SATURDAY. Arrive in Toronto having been relayed from Manchester via the retail mecca which is today's Amsterdam Schiphol airport. The weather seems surprisingly mild. Spend the evening making hasty preparations for my first talk after a hectic term of teaching and administration. Am secretly rather relieved that my hosts are otherwise engaged for the evening. I therefore have a few precious extra hours in which to prepare. Absence of watchable world news on the television. I try to resist the temptation to compare house and car prices (unfavourable) in the local newspaper.
SUNDAY. Wake up surprised by the absence of the sound of my young son, who normally serves as an utterly reliable (if over-enthusiastic) alarm clock. Struck by the cleanliness and sheer size of everything once more. My frame of reference has obviously shrunk considerably during the past 30 months living in Britain. The style in which academics can afford to live here requires considerable re-adjustment. The day is spent skiing, which reassuringly comes back quite easily despite a three-year absence from the sport.
MONDAY. Give talk on my work, which centres on the computational modelling of memory. The talk is well received, despite my lack of formal computational training. However, one of the audience veers off on a tangent, much of which does not appear to be directly relevant to the work presented. The snow hits as we leave. I stop off on the way home to buy a gift for my hosts. Impressed by array of goods on offer, well into the evening, in these out-of-town shopping malls. Most stalls appear to be operated by some of the new immigrants. Despite plunging temperatures outside, it is near-tropical inside the mall.
TUESDAY. New fall of snow this morning. Get down to work early on some co-authored papers. Lunch spent discussing the possible utility of a neuropsychological test battery for assessing the level of ability in a population of high functioning, non brain-damaged individuals. Afternoon spent reviewing brain images acquired using a new scanning protocol. Socialising in evening with post-docs, some of whom I worked with in Toronto. Am somewhat surprised about the level of their anxiety regarding the lack of tenure appointments in North American universities. Some problems seem related to the tail-end of recession, others seem to be more long-term.
WEDNESDAY. 6am workout with former boss. I had obviously forgotten something of the relish with which Torontonians engage in physical torment! Despite being over 20 years my senior, he is obviously in much better shape as we hit the post work-out jacuzzi. Lunchtime spent attending memory seminar in noticeably grunge-free University of Toronto. Spend rest of day in research meeting with research collaborator, formerly in Toronto but now at Carnegie-Mellon University in Pittsburgh. She has flown up especially. I do my best to explain why those darned papers are still not quite finished, but the concept of academic life without a teaching assistant is alien on this side of the Atlantic.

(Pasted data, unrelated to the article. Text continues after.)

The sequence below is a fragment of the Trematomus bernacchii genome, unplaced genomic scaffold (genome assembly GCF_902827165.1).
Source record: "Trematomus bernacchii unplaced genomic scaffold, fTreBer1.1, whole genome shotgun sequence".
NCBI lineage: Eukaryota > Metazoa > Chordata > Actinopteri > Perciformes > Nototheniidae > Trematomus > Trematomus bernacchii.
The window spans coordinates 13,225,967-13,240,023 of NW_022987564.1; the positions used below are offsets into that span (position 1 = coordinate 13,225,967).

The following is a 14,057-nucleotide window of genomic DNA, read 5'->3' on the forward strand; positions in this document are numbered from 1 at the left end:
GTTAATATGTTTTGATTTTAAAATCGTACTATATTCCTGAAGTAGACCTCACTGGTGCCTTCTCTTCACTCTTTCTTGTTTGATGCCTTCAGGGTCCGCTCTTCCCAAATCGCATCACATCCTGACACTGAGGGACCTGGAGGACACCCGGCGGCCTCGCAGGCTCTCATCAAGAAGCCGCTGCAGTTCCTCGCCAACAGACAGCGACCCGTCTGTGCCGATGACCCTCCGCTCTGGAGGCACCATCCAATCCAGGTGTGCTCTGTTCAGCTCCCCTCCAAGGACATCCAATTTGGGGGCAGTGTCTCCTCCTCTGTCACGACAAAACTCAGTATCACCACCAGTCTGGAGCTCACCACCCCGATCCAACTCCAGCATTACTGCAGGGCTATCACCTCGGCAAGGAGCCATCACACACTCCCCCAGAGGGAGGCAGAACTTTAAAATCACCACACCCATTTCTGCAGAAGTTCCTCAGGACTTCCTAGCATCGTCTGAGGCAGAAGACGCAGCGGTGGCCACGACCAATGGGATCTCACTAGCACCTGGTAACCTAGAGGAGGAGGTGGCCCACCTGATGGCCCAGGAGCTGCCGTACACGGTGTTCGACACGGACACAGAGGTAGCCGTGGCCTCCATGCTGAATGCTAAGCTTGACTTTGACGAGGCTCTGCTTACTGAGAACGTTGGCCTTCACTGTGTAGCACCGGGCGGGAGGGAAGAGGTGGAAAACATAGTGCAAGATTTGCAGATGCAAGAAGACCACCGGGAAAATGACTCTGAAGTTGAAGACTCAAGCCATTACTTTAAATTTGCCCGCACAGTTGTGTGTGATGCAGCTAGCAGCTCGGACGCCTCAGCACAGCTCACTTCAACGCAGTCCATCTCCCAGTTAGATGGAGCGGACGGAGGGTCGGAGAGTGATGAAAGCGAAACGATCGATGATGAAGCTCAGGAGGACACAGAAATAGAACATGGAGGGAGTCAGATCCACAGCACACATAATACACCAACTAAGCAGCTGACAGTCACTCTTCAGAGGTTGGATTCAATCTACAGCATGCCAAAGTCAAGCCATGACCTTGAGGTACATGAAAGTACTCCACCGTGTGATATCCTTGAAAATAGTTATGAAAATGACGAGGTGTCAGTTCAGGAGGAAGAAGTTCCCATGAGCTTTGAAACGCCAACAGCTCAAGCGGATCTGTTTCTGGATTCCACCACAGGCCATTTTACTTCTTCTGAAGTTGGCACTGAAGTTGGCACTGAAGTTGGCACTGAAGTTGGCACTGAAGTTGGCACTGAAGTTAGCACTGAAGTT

THURSDAY. Up at 5.30am for another gruelling workout, then into the Research Institute, feeling relieved that the jet lag is on my side with all these early starts. Attend Neuropsychology conference at an opulent downtown hotel (complete with an enormous portrait of the Queen in the foyer). The ambience of the conference proves a little stuffy for me. Question sessions rather stilted, as if everyone seems slightly overawed. Spend evening eating pizza and drinking beer with some old friends.
FRIDAY. In early-ish again (although skip the physical punishment this morning) and continue working on joint papers for a couple of hours. Then off down the lake to McMaster University. Met off the bus in perishing Hamilton. Walk to department of psychology, then on for lunch in the faculty club. My talk again seems to be well received, despite a couple of tricky mathematically-motivated questions. Am entertained to supper in agreeable Italian restaurant.
SATURDAY. Stocking up on consumables for the return journey, including a visit to an excellent Toronto mountaineering store.
Today is "directors' day'', so while away a few minutes chatting to one of the directors about the respective states of the Canadian and British economies. As with many, this fellow has family connections in Britain. Try, with only moderate success, to persuade him to open their proposed first United Kingdom satellite store in Manchester. Quick meeting with another research collaborator before my departure, then head for my flight home, looking forward to the return to global news coverage but not the other less civilised aspects of life in Major's Britain.
Jonathan Foster is lecturer in neuropsychology at the University of Manchester. He spent two years at the Rotman Research Institute, University of Toronto (1990-92) and recently returned on a one-week research trip.